We gather again near a pottery place, there are hundreds, maybe thousands, of pots in various stages of production. It’s all basic, big kilns and simple designs. It is here where our guide tells us a little about his life. He grew up in this slum, he knew nothing of life outside it. After completing his state-supplied education and working as a labourer wherever he could, he explains that one day he saw a man in a blue uniform leading a bunch of white people past his workplace and wondered what was going on. His curiosity led him to discover that a company had been set up to run tours and raise money to fund a small facility that taught English to kids fifteen and older who wanted to learn. He explains that he took that education, which led him to get his current job. I am fascinated by his story.
Shortly after, we are outside of a brightly painted two-story building. There are vertical steel stairs leading to a balcony. A part of me is tired and thinking whether I really want to climb up. I know I will and I do. At the top of the stairs is a small area with shelves with shoes in it. I am greeted at the door by a tall, friendly woman with a British accent. I ask her if I should take off my shoes and she replies, ‘if you wouldn’t mind.’
To my relief, inside the room the aircon is blazing. It is some sort of a reception area. There are a few desks with computers and a couple of seats. Behind this area is the sound of people being taught English. We are welcomed in by another woman, who introduces herself as Letizia De Martino – executive director of Realitygives.org. She is modestly dressed in a blue shirt and pants and has kind eyes. It is the same organisation that taught our guide to speak English. Her Italian accent is charming, and I can’t help thinking that this person could easily be working anywhere in the world. After she introduces the company and the rest of the staff, I asked Letizia what brought her to Dharavi originally. She explains that she lived a privileged life growing up, and after graduating from university and a few years in the workforce wanted to do something more meaningful. She had been doing this job for a couple of years.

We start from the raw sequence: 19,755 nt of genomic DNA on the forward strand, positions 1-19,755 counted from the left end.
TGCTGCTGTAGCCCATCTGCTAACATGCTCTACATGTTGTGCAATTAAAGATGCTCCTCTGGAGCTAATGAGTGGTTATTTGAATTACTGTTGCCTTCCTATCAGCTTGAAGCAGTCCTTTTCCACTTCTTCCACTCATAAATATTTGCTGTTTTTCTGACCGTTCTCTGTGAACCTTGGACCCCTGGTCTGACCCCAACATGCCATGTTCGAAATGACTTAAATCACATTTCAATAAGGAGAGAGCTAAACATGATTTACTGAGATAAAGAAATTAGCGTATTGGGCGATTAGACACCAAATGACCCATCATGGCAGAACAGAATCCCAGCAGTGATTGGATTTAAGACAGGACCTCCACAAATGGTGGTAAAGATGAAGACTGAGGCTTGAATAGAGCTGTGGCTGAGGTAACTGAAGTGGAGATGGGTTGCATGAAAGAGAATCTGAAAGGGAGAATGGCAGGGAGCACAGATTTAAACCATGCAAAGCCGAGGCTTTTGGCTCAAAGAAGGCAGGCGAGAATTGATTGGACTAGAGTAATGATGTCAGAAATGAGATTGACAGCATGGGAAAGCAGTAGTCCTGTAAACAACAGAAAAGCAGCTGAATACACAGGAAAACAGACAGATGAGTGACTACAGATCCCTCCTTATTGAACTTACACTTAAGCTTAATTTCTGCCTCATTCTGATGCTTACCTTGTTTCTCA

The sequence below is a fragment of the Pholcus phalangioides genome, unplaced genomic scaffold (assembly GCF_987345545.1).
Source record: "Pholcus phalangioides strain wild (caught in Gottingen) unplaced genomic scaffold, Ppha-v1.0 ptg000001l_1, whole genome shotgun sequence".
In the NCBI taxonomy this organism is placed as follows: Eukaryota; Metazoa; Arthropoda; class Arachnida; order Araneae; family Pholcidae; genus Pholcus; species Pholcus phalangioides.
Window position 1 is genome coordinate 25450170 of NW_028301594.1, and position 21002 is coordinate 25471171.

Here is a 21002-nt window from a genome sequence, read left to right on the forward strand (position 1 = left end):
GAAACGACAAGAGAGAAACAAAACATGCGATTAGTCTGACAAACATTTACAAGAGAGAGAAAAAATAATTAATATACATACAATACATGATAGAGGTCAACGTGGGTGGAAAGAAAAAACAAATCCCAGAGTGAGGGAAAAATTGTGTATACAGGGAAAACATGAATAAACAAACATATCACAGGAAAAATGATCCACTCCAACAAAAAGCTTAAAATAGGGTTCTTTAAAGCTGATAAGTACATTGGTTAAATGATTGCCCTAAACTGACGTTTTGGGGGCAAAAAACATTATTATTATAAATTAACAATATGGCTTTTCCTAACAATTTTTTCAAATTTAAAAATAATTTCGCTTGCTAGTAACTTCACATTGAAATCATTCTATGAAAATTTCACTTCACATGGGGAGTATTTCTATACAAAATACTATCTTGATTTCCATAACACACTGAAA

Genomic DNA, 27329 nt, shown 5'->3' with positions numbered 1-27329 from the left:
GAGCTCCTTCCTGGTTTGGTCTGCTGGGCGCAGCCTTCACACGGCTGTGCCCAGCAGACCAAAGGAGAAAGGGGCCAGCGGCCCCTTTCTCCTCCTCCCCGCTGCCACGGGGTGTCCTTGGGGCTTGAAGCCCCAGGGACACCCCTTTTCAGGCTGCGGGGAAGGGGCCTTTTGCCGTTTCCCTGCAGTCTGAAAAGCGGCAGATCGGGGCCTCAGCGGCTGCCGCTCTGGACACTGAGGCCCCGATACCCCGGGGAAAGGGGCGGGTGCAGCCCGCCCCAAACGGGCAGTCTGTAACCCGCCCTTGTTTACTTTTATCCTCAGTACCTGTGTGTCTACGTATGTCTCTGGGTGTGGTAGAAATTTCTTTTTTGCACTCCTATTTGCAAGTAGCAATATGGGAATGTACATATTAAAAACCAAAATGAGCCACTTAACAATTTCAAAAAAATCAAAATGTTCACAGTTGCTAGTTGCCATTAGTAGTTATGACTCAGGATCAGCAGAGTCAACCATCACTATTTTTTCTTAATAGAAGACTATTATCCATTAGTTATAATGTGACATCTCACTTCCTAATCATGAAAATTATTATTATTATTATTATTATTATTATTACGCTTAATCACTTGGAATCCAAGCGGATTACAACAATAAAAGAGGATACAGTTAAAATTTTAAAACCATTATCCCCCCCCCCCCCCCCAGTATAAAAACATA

By now I am relaxing a little and feeling somewhat inspired. I get this – this is my space – entrepreneurs solving social problems. We spend about twenty minutes or so talking and taking some group photos. Letizia offers me her business card, which I take a photo of. She makes me promise I will write to her; I promise her I will.
I put on my shoes and climb back down the steps, gripping its solid steel handrail and thinking deeply about what I have just experienced. The rest of my group are waiting at the bottom of the stairs. The air feels cooler, and somehow everything seems a little more civilized. The streets are getting increasingly busier and we head to our next stop.
Our group makes its way onto the main street that has hundreds of people walking on it in both directions. The road is modern and there are several bikes and cars slowly moving through the throng of activity. Small shops are selling fruit and vegetables and other household goods and essentials. The thoroughfare is starting to fill with kids in different coloured uniforms, skipping and laughing as they make their way somewhere. Sometimes a little girl or boy shouts out hello, and is overjoyed when we all say hello back, some of them hang around for high fives. Their optimism is contagious.
Our final stop is a leather shop, the last thing I need is something made of leather, but they have big seats and my knees could do with a rest. The shop is well arranged and there are leather jackets, bags and cases all around. For mostly cultural reasons, much of the leather comes from goats and is manipulated to look like other skins. Dharavi is famous for its leather industry and I can see why. I spot a green wallet with gold stitching and brass zip. I open it and it really is perfect. Seven hundred rupees, about fifteen Australian dollars, according to my credit card receipt. I reckon the bank probably makes most of that, but everyone appears happy. Our afternoon in Dharavi is almost done. The street is teeming with activity now. More and more children guided by mostly young adults are streaming past. The air seems to be clearing with the breeze and the smells of fresh produce and cooked food mainly fills the air. I can’t stop thinking about Letizia and the difference she is making in a place where making a difference seems impossible. We turn a corner and are greeted by our tour bus. I jump on and read through my notes and decide that this is the story I want to tell.
If you want to make a difference, you can click on the link below
Every dollar makes a difference